Gladwell (2010) argues that activists who participate in social change - from the American civil rights to mujahideen in Afghanistan - join and remain through personal, and not ideological, ties. He further claims that social networks, such as Facebook and Twitter, form weaker connections which may be effective in "diffusion of innovation, interdisciplinary collaboration, seamlessly matching up buyers and sellers, and the logistical functions of the dating world", but does not lead to high-risk activism.
Even revolutionary actions that look spontaneous, like the demonstrations in East Germany that led to the fall of the Berlin Wall, are, at core, strong-tie phenomena. The opposition movement in East Germany consisted of several hundred groups, each with roughly a dozen members. Each group was in limited contact with the others: at the time, only thirteen per cent of East Germans even had a phone. All they knew was that on Monday nights, outside St. Nicholas Church in downtown Leipzig, people gathered to voice their anger at the state. And the primary determinant of who showed up was “critical friends”—the more friends you had who were critical of the regime the more likely you were to join the protest. (Gladwell, 2010)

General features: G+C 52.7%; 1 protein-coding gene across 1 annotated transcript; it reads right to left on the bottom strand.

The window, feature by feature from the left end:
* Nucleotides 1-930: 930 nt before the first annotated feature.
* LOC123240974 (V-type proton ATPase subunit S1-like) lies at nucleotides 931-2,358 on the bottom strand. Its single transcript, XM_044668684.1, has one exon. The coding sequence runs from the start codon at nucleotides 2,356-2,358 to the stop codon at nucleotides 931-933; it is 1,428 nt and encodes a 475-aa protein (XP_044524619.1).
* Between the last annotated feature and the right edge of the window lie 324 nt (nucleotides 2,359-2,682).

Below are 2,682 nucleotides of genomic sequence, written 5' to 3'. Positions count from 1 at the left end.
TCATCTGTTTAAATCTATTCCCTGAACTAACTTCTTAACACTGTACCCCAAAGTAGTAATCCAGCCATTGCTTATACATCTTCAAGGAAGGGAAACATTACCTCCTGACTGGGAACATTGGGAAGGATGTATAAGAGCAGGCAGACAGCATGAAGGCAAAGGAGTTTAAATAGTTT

He states that online campaigns are fundamentally different to previous social movements by claiming, "Facebook activism succeeds not by motivating people to make a real sacrifice but by motivating them to do the things that people do when they are not motivated enough to make a real sacrifice" (Gladwell, 2010).
"If Martin Luther King, Jr., had tried to do a wiki-boycott in Montgomery, he would have been steamrollered by the white power structure... The things that King needed in Birmingham—discipline and strategy—were things that online social media cannot provide."
Gladwell, M. (2010) Small Change. [Online] http://www.newyorker.com/reporting/2010/10/04/101004fa_fact_gladwell?currentPage=all [01/10/2010]